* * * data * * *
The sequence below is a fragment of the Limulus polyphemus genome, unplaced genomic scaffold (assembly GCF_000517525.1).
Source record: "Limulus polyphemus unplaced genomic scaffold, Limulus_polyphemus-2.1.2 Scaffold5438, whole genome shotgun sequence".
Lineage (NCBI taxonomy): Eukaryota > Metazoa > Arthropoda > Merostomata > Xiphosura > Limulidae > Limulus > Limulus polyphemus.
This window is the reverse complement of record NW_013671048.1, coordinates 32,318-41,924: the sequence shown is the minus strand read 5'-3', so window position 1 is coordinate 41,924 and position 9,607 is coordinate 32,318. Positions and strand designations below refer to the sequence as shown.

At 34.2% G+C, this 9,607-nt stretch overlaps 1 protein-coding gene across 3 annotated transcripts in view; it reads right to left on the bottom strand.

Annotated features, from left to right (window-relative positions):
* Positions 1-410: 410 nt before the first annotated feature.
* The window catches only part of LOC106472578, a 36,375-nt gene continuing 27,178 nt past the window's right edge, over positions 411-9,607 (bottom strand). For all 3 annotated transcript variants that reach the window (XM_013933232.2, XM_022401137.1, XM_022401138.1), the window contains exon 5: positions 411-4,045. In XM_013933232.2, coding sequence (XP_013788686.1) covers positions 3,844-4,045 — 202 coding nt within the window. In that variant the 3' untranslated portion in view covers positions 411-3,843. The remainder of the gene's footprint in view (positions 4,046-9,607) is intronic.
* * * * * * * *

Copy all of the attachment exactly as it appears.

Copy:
The sequence below is a fragment of the Limulus polyphemus genome, unplaced genomic scaffold (assembly GCF_000517525.1).
Source record: "Limulus polyphemus unplaced genomic scaffold, Limulus_polyphemus-2.1.2 Scaffold5438, whole genome shotgun sequence".
Lineage (NCBI taxonomy): Eukaryota > Metazoa > Arthropoda > Merostomata > Xiphosura > Limulidae > Limulus > Limulus polyphemus.
This window is the reverse complement of record NW_013671048.1, coordinates 32,318-41,924: the sequence shown is the minus strand read 5'-3', so window position 1 is coordinate 41,924 and position 9,607 is coordinate 32,318. Positions and strand designations below refer to the sequence as shown.

At 34.2% G+C, this 9,607-nt stretch overlaps 1 protein-coding gene across 3 annotated transcripts in view; it reads right to left on the bottom strand.

Annotated features, from left to right (window-relative positions):
* Positions 1-410: 410 nt before the first annotated feature.
* The window catches only part of LOC106472578, a 36,375-nt gene continuing 27,178 nt past the window's right edge, over positions 411-9,607 (bottom strand). For all 3 annotated transcript variants that reach the window (XM_013933232.2, XM_022401137.1, XM_022401138.1), the window contains exon 5: positions 411-4,045. In XM_013933232.2, coding sequence (XP_013788686.1) covers positions 3,844-4,045 — 202 coding nt within the window. In that variant the 3' untranslated portion in view covers positions 411-3,843. The remainder of the gene's footprint in view (positions 4,046-9,607) is intronic.